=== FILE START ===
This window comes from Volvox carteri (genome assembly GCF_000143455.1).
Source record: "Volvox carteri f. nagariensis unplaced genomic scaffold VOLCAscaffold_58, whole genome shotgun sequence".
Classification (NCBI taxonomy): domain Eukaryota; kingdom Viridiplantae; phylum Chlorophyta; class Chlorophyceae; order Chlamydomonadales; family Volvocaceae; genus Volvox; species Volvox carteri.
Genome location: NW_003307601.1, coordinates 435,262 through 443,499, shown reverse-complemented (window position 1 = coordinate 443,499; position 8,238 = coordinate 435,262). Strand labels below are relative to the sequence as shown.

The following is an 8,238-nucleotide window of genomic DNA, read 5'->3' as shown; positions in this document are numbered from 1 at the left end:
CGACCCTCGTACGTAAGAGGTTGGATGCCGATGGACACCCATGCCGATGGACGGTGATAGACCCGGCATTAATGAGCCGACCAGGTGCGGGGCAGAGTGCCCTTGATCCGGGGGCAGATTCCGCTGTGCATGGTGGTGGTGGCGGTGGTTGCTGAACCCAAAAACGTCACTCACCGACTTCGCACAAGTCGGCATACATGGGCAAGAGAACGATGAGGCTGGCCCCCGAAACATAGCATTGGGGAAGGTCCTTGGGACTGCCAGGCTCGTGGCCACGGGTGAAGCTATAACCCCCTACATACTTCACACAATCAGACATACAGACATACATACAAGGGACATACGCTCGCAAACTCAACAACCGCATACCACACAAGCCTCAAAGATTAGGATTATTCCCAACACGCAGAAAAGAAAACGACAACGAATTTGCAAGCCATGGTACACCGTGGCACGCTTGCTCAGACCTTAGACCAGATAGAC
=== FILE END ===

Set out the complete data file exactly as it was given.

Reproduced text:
This window comes from Volvox carteri (genome assembly GCF_000143455.1).
Source record: "Volvox carteri f. nagariensis unplaced genomic scaffold VOLCAscaffold_58, whole genome shotgun sequence".
Classification (NCBI taxonomy): domain Eukaryota; kingdom Viridiplantae; phylum Chlorophyta; class Chlorophyceae; order Chlamydomonadales; family Volvocaceae; genus Volvox; species Volvox carteri.
Genome location: NW_003307601.1, coordinates 435,262 through 443,499, shown reverse-complemented (window position 1 = coordinate 443,499; position 8,238 = coordinate 435,262). Strand labels below are relative to the sequence as shown.

The following is an 8,238-nucleotide window of genomic DNA, read 5'->3' as shown; positions in this document are numbered from 1 at the left end:
CGACCCTCGTACGTAAGAGGTTGGATGCCGATGGACACCCATGCCGATGGACGGTGATAGACCCGGCATTAATGAGCCGACCAGGTGCGGGGCAGAGTGCCCTTGATCCGGGGGCAGATTCCGCTGTGCATGGTGGTGGTGGCGGTGGTTGCTGAACCCAAAAACGTCACTCACCGACTTCGCACAAGTCGGCATACATGGGCAAGAGAACGATGAGGCTGGCCCCCGAAACATAGCATTGGGGAAGGTCCTTGGGACTGCCAGGCTCGTGGCCACGGGTGAAGCTATAACCCCCTACATACTTCACACAATCAGACATACAGACATACATACAAGGGACATACGCTCGCAAACTCAACAACCGCATACCACACAAGCCTCAAAGATTAGGATTATTCCCAACACGCAGAAAAGAAAACGACAACGAATTTGCAAGCCATGGTACACCGTGGCACGCTTGCTCAGACCTTAGACCAGATAGAC